A Carson City School District bus driver brings in students to Fritsch Elementary School on the first day of school Aug. 15, 2022.
Photo by Jessica Garcia.
Carson City School District’s early September enrollment is down slightly over 2021-22, but it’s nothing to be concerned about as far as potential impacts on the budget, according to Chief Financial Officer Spencer Winward.
Winward said a shift in 68 students from 7,369 to 7,301 this year, partially due to rezoning as some students were reassigned from Carson Middle School to Eagle Valley Middle School, has caused certain step grade changes year to year from pre-kindergarten to 12th grade.
During the planning for Eagle Valley’s construction of its addition in 2020, when the district went through the approval process to modify its attendance zone and shifting students from Fremont Elementary School to Eagle Valley instead of Carson Middle, the purpose was to help deflect any inequities between both middle schools. At the time, it had been expected that CMS would have grown to about 1,436 students by school year 2024-25 while Eagle Valley would have only had 541 students.
Today, thanks to the add-on, current enrollment figures show CMS last year had a total of 986 and has dropped to 890 this month while Eagle Valley has dropped from 782 last year to 781 this year.
Winward said numbers continue to change daily.
As of May when the final budget was completed, CCSD’s enrollment was approximately 7,286, with September’s weighted figure now at 7,269, a difference of 17 students, Winward said. If that figure is multiplied by the Pupil Centered Funding Plan amount for fiscal year 2023 at $7,753 per student, the drop means a potential $132,576 loss in funding, Winward said. Minor fluctuations and adjustments can still make up for these dips in the coming months.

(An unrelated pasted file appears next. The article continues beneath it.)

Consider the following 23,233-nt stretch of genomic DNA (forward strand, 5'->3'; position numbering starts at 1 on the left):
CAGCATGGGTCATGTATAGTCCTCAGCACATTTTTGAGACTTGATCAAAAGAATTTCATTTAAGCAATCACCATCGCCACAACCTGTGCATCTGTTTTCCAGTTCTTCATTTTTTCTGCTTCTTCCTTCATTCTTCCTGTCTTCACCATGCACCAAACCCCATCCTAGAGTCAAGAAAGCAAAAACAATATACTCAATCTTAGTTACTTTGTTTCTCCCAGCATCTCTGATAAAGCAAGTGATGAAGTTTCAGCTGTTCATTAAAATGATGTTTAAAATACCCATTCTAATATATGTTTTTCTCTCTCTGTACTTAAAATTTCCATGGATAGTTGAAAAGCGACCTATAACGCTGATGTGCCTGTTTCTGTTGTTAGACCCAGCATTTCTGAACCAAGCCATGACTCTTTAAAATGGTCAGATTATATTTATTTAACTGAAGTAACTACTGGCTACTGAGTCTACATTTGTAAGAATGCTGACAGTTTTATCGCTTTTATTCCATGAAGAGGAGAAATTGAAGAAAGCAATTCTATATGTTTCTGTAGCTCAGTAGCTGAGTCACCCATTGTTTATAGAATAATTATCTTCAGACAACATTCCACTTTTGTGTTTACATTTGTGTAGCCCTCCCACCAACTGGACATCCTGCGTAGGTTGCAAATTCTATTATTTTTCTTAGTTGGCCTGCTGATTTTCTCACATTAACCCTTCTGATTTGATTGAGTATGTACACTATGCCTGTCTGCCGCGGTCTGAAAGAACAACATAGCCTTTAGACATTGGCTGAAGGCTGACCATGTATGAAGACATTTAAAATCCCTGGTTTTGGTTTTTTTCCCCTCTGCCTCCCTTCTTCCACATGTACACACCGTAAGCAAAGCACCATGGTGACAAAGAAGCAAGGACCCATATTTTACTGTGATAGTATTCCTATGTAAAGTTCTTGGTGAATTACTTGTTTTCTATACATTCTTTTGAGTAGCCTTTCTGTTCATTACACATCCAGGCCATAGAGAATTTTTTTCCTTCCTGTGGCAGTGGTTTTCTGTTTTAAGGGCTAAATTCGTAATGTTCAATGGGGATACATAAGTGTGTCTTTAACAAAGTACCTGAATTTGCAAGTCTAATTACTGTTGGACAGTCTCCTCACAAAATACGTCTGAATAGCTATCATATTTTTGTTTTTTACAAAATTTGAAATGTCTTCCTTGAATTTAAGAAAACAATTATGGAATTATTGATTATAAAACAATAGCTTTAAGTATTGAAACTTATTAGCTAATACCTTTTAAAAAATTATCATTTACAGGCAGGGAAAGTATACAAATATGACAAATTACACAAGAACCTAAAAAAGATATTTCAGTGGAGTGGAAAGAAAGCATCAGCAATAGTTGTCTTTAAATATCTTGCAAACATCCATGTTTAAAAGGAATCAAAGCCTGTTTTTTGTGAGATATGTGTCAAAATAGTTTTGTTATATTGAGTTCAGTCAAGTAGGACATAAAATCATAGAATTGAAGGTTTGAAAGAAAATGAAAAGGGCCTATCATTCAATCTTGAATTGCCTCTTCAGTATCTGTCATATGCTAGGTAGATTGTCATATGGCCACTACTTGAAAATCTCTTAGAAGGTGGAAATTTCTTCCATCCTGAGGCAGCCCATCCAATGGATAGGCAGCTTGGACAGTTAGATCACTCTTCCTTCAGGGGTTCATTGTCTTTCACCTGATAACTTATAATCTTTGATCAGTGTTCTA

“The solution would be, if you had four tenured teachers and four teachers that came in with less experience, that would cover (the shortage),” he said, adding augmentations can be redone in December when the school board typically approves its amended budget for the fiscal year.
Superintendent Andrew Feuling said Eagle Valley has made a significant difference in the shift and rezoning.
“It just gives you an idea of where we thought things were going in the community with the student population because of what we expected once this (addition) was completed and after that three years from now that each middle school would have about 950 kids,” he said.
“The big difference is Eagle Valley,” he said. “Their population, if you go back about five years, they were down at about 620, and we were able to add about 160 students that aren’t at Carson Middle School, and Carson Middle School was at about 1,300 students five years ago. It helped take a lot of the pressure off them.”